Kryptium was engaged with the very clear objective to “help fix the problems” and a scope which would eventually depend on the findings of our team. We started with a due diligence of all software-related technology that was used in the new games: from Arduino sketches to the code behind the legacy API and the structure of the central database. The investigation led to the identification of multiple possible reasons for the problems and one root cause: the current architecture was too simple to handle the complexity and scale of the new games. In addition, various components had overlapping roles and there was limited real-time visibility into how each component affected game status.
Kryptium suggested a new architecture for optimised game status management, increased visibility, and clear separation of concerns between the various components while ensuring minimum impact on the already developed applications. The optimised architecture was implemented in 3 phases:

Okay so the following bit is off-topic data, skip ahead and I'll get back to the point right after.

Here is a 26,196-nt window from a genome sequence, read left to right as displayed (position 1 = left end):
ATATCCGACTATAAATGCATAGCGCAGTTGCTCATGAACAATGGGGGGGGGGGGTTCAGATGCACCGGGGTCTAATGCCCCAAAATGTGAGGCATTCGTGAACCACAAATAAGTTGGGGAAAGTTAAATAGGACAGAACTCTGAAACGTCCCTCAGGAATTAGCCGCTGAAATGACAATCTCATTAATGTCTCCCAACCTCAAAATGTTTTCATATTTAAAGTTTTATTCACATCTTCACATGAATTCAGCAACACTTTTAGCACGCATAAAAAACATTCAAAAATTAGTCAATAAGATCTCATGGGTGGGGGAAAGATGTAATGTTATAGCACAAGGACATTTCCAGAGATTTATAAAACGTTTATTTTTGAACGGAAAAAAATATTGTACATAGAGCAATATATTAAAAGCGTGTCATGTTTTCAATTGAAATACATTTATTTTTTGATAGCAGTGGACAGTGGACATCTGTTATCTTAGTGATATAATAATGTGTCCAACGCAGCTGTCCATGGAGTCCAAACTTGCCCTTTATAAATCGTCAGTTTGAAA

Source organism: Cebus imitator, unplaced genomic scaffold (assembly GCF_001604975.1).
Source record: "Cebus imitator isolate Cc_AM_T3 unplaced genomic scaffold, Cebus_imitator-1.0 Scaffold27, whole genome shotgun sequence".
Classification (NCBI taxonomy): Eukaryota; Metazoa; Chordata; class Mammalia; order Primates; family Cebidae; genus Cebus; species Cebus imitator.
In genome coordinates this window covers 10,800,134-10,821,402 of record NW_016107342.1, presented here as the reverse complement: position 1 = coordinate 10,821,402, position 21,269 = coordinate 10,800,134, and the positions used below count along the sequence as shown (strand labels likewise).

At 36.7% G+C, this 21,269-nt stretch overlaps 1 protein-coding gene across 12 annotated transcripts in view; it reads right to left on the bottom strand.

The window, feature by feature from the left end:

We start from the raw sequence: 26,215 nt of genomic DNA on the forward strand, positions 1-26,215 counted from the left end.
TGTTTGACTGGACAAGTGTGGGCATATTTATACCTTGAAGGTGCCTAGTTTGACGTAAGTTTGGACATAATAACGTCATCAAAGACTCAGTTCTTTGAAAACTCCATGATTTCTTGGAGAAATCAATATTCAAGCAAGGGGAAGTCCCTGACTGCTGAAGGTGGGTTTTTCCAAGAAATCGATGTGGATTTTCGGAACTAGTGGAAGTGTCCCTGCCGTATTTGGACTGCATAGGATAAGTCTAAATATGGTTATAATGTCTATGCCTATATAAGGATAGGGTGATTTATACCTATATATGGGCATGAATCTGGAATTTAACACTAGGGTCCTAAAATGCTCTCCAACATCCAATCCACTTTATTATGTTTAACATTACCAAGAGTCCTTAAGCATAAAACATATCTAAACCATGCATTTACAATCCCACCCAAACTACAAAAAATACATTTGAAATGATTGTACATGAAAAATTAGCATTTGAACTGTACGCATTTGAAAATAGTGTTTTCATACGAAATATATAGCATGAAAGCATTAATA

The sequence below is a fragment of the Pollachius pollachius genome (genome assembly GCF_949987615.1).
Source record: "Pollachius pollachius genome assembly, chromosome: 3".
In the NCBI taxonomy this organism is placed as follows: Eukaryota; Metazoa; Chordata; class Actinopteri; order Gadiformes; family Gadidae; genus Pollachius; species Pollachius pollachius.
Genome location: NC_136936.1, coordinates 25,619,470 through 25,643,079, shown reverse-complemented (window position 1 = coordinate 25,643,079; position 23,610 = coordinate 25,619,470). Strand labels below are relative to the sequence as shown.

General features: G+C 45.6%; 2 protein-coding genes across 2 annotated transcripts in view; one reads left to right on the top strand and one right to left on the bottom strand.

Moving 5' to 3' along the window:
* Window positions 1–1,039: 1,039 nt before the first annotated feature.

- The first phase introduced a new resilient layer for all communications between Arduino microcontrollers and the central database. The corresponding code used in the microcontrollers was also refactored.
- The second phase established a system for remote monitoring and centralised log management for all components.
- The third phase replaced the legacy API with a new one which implemented the same endpoints but with all the necessary mechanisms to support high volume traffic, failover management and detailed logging.
It is worth noting that the introduction of the new architecture not only solved software-related problems, but it also helped with the quick identification of the remaining electronics and networking problems of the IoT environment.